‘No BT brinjal export for now’

Bangladesh has no plans to export BT brinjal, that it is cultivating in a limited way, says a senior official of Export Promotion Bureau (EPB). The EPB’s vice-chairman Subhasis Basu told journalists that there was no reason to ‘lend ear to such false propaganda’.
Last week, a UK based organisation wrote to the EPB expressing apprehensions that BT Brinjal produced in Bangladesh may find its way into Europe’s markets.‘GM Freeze’, the UK group, opposes cultivation and trade of genetically modified crops.
Its director Helena Paul warned in an e-mail to the EPB that if BT Brinjal produced in Bangladesh found its way to Europe, the continent’s market may be closed for vegetable exports from Bangladesh in future.
Bangladesh produces 30 varieties of Brinjal and one such variety has been genetically modified by injecting a specific type of bacteria, Baccilus Thuringiensis.
“But we are only cultivating this genetically modified Brinjal in a limited way and there are no plans to export any of that anywhere in the world, let alone Europe,” Basu told journalists.
Basu said Bangladesh strictly observed the regulations prevalent in countries where its products are exported to. “There is no question of violating these regulations.”
Bangladesh exported vegetables worth $ 110 million in 2013, up from $ 80 million the year before. Basu says vegetable exports from Bangladesh may go up to anywhere between $125 to 130 million.
“Stiff competition from our vegetables may have led some quarters to spread rumours about Bangladesh exporting BT Brinjal. This is unfortunate, but it is not true” the EPB vice-chairman said.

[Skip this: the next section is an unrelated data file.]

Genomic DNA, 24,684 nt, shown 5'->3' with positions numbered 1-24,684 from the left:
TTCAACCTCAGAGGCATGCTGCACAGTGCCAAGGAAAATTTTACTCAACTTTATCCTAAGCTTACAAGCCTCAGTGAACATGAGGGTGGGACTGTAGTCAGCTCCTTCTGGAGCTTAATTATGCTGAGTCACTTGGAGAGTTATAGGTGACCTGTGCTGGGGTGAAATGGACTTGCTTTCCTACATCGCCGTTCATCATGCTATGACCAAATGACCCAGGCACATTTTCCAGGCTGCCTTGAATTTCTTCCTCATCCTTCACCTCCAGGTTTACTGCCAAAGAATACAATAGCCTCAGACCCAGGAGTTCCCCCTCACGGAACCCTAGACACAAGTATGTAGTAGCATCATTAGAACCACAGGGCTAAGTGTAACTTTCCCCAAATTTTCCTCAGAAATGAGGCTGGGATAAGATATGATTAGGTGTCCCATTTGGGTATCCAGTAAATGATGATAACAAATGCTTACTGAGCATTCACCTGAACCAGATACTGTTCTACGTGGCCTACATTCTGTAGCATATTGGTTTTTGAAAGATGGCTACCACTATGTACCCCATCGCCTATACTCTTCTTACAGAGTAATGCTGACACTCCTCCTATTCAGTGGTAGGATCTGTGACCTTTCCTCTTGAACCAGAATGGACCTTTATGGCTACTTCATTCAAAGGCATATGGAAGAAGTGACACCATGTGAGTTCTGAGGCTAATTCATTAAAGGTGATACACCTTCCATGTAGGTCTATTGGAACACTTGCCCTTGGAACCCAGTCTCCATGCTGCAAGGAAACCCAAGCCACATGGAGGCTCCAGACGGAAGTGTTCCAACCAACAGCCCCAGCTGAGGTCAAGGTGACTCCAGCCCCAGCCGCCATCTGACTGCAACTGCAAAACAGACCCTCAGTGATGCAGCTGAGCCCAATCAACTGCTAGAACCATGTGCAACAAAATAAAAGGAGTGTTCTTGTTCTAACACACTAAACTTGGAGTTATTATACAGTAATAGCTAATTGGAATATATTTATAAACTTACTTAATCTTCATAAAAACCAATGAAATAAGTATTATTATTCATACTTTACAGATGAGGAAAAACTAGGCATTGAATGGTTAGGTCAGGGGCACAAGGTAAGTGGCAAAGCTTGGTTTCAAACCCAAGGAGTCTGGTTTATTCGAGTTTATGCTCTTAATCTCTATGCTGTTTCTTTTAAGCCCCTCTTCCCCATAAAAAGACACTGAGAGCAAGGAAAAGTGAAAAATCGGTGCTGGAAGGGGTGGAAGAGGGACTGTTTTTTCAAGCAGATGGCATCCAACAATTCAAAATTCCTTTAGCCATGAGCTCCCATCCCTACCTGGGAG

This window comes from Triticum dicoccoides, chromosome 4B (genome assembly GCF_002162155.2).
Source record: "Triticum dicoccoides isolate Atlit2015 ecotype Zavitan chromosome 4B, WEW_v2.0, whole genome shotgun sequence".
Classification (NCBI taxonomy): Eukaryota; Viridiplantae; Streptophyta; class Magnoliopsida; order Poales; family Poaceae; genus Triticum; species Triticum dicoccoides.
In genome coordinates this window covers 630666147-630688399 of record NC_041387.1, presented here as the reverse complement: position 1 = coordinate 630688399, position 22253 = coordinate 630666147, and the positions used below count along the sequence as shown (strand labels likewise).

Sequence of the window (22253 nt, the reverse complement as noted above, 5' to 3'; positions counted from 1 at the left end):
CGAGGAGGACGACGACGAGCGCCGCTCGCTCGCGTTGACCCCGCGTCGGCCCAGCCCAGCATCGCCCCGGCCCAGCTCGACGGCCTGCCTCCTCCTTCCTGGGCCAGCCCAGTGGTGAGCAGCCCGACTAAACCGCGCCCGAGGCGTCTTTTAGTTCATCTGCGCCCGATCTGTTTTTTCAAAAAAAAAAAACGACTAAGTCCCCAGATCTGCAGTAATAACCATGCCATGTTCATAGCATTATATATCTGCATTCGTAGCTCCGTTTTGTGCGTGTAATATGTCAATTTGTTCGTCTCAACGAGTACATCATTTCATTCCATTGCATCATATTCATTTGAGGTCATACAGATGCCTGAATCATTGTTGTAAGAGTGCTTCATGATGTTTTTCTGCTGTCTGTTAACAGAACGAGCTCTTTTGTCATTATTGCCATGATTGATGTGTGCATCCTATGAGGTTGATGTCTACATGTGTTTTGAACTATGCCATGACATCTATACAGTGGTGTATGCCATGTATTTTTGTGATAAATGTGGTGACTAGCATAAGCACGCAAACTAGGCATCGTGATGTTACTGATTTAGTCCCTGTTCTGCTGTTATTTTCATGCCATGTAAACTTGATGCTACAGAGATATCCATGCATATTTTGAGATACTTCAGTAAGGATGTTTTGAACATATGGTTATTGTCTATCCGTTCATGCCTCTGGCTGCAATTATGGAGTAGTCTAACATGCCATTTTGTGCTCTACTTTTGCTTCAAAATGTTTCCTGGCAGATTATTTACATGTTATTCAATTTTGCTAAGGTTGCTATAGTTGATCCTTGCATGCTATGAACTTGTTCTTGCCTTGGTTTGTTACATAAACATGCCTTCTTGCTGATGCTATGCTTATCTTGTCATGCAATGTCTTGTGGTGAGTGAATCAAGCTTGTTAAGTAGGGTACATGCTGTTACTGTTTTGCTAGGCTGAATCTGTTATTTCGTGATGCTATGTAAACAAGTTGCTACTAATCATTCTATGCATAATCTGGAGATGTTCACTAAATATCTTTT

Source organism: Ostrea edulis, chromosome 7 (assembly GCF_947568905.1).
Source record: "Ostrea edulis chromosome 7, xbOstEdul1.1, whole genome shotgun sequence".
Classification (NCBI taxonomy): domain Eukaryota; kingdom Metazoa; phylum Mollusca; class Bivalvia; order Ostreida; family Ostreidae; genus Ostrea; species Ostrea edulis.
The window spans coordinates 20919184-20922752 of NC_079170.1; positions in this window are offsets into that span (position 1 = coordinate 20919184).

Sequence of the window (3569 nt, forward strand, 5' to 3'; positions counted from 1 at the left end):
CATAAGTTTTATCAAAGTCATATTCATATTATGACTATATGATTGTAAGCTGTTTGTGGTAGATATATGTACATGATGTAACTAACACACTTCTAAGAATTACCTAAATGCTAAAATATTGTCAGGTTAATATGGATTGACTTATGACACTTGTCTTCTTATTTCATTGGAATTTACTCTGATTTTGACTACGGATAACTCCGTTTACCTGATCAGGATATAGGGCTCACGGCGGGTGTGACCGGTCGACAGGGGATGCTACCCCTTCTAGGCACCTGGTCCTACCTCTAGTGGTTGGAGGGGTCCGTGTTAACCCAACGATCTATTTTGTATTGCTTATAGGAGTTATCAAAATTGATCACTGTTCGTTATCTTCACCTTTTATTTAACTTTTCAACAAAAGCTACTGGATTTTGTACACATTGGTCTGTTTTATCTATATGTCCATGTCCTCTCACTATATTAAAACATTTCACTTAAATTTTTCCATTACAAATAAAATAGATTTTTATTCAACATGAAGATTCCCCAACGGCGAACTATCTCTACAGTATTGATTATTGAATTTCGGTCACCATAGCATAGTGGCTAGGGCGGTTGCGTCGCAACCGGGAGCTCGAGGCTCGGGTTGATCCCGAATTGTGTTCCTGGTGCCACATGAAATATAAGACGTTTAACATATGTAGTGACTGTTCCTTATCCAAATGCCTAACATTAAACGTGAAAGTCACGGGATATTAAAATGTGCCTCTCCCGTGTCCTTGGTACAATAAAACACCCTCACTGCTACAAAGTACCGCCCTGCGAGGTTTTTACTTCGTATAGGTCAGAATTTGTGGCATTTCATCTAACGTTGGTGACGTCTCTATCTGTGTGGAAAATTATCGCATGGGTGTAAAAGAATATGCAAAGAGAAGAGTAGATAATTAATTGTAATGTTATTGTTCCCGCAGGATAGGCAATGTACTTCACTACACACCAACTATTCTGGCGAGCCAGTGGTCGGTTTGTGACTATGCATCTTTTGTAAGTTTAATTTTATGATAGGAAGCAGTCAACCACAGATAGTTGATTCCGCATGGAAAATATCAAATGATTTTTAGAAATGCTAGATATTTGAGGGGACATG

Despite stiff opposition from environmentalists, Bangladesh’s current government permitted limited cultivation of genetically modified BT Brinjal in October last year.
A writ petition filed in the court opposed the cultivation of BT Brinjal in Bangladesh, saying it could have serious health hazards for its people and damage the country’s environment.  But it failed to stop the government which gave its go-ahead to cultivation of BT Brinjal.
India and Philippines has long researched genetically modified varieties of brinjals but not permitted its cultivation, precisely keeping in mind the adverse effects on health and environment.
In fact, Indian scientists were upset that BT Brinjal produced in Bangladesh may now find its way into India through the porous borders between the two countries.
Is BT Brinjal indeed detrimental to health?
Bangladesh’s Agriculture Research Council’s chief scientist Aziz Gilani Choudhury has said that this whole issue remains hotly debated with arguments both for and against cultivation and consumption of genetically modified crop.
“But since we are not exactly clear about its impact on environment and public health, only limited cultivation of the crop has been allowed,” Choudhury said. He said it would take another two years to commercially produce BT Brinjal in Bangladesh. – bdnews24.com